The Forgotten Dialect of the (Tattooed) Heart
I’m finally feeling settled enough to write. I’ve been in Amsterdam for almost four months, which was mostly consumed with my frantic efforts to establish the basic things a person needs to exist in a place: apartment, utilities, bank, phone, transit card, etc.
All the important things are taken care of now! I’m sleeping & eating well! I have waterproof outfits for my daily bike to the office! And soon my books will arrive on a barge (and all my other possessions too), and I can truly celebrate.
New day, new blog
The big question, and one that’s kept me from updating since I arrived in Amsterdam, is—what is this blog now? I started it with the purpose of recording my progress learning Jekyll (its tools, languages, & processes) and troubleshooting my way through the booksite. Now that TGP is complete, what do I center my posts around?
Well, I imagine this will become a sort of travelogue. …I know—American exploring Europe. Boring. Done to death. But I promise this won’t become a series of “X is different in Y-country than in America” posts; or, god forbid “Everything is better in Europe”. (Even though…) Actually, I envision these to be much more mundane observations; for example—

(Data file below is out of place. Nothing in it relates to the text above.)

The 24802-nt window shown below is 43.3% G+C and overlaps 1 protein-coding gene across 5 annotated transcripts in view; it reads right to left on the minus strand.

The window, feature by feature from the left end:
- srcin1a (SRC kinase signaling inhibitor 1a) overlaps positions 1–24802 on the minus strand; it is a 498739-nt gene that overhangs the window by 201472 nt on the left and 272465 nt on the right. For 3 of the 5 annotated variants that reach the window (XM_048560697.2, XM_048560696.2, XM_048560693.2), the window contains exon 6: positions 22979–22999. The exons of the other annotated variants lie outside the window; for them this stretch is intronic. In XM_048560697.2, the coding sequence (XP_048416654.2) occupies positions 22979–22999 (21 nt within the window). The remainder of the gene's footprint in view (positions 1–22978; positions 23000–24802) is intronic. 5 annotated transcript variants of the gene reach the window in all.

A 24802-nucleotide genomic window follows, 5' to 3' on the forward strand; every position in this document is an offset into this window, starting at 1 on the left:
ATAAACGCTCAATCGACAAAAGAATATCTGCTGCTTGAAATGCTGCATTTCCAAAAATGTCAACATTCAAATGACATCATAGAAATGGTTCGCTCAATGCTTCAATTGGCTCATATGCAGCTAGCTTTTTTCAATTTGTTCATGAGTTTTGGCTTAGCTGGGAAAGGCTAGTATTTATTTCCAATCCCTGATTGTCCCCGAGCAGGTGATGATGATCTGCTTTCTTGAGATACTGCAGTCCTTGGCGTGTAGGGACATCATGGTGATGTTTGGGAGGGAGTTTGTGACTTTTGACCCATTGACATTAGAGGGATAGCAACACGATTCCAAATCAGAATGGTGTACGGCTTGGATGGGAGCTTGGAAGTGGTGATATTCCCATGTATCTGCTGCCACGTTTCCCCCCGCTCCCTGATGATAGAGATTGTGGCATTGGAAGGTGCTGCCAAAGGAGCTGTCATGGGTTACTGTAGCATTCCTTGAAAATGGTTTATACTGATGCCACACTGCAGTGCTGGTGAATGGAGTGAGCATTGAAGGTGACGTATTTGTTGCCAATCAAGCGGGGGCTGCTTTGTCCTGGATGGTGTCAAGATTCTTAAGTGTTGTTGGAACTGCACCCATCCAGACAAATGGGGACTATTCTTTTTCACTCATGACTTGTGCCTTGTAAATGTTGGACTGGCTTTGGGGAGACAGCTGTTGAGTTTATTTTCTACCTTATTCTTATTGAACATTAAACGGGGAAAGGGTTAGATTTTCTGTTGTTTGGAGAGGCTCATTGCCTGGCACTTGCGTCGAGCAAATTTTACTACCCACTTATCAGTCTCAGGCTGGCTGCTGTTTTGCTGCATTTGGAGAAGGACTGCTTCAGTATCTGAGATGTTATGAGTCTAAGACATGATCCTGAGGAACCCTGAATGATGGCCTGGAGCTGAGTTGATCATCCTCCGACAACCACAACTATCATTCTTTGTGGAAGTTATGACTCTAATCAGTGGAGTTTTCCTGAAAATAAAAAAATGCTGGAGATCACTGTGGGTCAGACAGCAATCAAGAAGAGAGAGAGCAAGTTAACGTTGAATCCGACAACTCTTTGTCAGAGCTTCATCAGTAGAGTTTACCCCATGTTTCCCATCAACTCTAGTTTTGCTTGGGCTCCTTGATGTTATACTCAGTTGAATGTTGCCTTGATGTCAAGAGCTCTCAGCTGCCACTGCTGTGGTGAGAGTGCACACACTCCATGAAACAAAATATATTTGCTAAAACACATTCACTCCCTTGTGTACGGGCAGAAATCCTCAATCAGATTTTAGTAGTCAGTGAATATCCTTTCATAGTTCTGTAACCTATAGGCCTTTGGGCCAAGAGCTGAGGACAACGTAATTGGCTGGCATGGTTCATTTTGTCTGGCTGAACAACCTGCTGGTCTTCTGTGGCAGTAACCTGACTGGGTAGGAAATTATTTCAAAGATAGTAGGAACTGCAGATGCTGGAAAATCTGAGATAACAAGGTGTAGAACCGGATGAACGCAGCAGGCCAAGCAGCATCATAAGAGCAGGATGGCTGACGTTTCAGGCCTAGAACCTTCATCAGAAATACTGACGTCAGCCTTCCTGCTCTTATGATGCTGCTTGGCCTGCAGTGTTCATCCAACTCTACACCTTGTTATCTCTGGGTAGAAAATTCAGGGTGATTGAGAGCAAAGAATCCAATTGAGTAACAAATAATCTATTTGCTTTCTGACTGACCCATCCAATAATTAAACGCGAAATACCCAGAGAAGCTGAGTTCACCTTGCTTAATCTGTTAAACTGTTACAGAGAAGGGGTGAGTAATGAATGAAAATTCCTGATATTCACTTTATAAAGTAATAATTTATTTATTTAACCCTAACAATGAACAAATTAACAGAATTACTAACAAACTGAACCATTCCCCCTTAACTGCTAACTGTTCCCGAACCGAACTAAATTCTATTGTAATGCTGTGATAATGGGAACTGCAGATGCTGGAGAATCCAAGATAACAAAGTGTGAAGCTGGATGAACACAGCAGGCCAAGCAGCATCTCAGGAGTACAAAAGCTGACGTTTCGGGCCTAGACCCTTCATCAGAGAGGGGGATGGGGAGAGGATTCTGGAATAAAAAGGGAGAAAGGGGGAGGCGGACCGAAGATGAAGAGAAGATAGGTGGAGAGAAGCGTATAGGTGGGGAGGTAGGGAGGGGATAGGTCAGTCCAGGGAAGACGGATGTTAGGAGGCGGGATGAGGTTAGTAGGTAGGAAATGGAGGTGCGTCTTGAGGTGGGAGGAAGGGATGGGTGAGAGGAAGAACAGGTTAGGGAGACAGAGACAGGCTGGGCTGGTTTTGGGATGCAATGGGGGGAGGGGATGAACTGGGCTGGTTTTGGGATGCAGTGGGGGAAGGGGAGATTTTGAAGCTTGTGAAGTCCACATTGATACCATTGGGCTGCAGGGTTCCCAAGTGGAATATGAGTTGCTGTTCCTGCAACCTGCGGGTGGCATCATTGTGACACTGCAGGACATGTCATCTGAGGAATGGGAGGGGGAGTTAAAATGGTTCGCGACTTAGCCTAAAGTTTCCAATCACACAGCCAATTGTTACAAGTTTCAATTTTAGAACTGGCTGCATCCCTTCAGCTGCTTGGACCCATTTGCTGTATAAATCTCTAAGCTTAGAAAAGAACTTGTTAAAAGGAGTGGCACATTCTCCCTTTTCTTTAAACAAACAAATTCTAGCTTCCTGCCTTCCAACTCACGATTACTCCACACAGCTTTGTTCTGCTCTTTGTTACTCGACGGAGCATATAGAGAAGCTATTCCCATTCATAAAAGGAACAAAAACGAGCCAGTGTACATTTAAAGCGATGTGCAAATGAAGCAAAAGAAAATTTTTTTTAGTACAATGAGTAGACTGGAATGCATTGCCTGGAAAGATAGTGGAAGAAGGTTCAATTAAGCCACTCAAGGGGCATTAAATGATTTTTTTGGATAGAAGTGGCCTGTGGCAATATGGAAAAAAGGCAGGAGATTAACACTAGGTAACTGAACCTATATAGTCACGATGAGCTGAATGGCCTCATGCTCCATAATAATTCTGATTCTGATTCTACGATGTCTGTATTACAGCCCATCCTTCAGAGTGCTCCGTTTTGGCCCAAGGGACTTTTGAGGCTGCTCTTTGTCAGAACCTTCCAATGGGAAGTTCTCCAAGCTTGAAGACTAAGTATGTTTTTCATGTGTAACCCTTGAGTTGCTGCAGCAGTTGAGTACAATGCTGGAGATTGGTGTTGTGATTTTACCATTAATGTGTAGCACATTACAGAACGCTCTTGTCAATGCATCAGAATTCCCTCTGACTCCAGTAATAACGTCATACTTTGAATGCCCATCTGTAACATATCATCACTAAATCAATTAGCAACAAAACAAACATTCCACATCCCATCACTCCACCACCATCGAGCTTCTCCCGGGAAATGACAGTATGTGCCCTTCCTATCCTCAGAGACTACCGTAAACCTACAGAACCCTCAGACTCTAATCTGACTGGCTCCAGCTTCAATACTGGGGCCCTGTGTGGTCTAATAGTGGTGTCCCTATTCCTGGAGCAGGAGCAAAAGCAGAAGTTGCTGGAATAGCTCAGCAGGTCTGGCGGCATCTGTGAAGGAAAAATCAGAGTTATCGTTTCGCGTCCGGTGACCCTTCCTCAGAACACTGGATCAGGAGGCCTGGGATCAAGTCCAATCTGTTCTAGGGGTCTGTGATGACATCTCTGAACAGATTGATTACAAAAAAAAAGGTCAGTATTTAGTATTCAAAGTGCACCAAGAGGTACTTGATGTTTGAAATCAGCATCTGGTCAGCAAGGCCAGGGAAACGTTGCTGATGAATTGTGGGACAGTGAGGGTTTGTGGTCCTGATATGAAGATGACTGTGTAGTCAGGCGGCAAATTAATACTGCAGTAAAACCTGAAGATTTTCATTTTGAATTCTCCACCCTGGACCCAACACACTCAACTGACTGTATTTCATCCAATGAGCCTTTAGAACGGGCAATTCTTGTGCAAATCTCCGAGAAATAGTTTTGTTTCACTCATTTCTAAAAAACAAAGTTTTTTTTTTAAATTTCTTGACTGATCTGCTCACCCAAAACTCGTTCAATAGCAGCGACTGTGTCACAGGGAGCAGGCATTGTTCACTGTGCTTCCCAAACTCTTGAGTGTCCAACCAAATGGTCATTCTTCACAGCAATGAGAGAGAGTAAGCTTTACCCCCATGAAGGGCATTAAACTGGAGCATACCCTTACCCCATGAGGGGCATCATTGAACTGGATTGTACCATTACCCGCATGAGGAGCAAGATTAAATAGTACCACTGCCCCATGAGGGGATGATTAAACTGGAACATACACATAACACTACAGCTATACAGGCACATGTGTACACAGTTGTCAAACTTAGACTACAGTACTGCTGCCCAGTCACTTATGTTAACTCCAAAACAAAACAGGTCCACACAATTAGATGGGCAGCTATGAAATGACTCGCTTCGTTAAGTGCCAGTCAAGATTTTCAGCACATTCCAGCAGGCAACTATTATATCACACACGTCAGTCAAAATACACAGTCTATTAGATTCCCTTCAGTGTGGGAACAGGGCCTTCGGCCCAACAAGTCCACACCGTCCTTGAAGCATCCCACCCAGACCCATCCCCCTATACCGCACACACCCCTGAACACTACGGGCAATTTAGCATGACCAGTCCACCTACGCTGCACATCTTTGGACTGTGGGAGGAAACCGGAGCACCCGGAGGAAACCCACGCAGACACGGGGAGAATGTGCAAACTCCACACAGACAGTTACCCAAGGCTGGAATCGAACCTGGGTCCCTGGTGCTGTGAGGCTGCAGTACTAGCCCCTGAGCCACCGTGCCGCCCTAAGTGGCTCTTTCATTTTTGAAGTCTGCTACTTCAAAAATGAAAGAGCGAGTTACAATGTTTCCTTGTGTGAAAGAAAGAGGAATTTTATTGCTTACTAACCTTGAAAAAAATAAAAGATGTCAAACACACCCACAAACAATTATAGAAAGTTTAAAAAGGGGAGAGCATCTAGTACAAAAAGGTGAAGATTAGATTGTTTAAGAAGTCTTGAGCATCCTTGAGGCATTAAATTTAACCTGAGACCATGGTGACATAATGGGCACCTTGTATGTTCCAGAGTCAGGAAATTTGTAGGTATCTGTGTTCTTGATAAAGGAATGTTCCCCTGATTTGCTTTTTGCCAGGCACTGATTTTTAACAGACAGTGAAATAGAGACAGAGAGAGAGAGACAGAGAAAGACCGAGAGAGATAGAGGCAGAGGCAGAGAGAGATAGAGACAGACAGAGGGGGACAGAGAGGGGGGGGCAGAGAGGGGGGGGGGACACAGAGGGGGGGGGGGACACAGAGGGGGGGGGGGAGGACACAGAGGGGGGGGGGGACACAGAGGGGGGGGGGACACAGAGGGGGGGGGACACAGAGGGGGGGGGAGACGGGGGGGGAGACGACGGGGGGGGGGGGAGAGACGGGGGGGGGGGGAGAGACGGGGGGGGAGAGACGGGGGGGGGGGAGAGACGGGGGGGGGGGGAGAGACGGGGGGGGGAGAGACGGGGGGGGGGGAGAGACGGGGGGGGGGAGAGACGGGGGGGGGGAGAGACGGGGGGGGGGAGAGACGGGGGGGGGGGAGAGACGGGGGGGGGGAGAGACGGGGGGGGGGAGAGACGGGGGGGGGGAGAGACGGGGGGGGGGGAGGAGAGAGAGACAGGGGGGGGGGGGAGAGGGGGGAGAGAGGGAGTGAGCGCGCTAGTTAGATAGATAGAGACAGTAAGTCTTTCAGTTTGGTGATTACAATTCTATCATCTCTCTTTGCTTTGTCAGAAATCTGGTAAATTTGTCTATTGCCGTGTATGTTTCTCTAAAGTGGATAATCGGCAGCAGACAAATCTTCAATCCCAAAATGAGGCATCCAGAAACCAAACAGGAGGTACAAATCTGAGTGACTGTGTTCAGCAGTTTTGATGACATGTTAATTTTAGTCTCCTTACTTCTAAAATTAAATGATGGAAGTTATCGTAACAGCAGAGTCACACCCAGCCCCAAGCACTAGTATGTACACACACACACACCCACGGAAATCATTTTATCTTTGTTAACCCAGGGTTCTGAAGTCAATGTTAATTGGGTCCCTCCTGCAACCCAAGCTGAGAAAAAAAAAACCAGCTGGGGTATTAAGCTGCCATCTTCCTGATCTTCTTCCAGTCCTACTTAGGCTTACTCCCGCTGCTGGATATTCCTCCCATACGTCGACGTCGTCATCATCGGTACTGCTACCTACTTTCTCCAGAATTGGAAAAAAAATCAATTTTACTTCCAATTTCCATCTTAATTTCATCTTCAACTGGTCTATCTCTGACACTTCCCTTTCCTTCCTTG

Houndstooth is really popular here. I don’t know that I’d ever seen anyone wear the pattern outside a tailgate on the 3rd Saturday in October, but I see it on a skirt, purse, coat, scarf, or hat almost every day here.
Seeing it outside the SEC context, I guess it is an attractive pattern. Though it’s interesting that it’s also almost exclusively worn by woman here too. Obviously a pattern can’t be gendered, but anecdotally I don’t see men wearing it anywhere (outside of, I assume, Alabama frat boys and Bear Bryant, who’s been dead for 40 years).
I also have a new Tech Writer job at a FinTech company. Our Doc team uses a Docs-as-Code approach and publishes through a static site generator called Grav; I’m familiar with a lot of that from maintaining this site and building TGP, but there are a lot of new concepts to learn that should eventually allow me to experiment with new features here.
And of course, I’ll still write about poetry, poems, and the Amsterdam arts scene I’m only just starting to explore.
Normally, stressful life events make it difficult—if not impossible—for me to write. But I suppose all the new experiences & imagery have been too insistent for my poetic sensibilities to ignore. I’ve drafted several new poems since arriving, and they’re very good.
When I was an undergrad, Art Smith told our class of impressionable aspiring poets that (I’m paraphrasing) “a poet loses the lyric voice by 25 if he hasn’t developed it.” Which really scared me.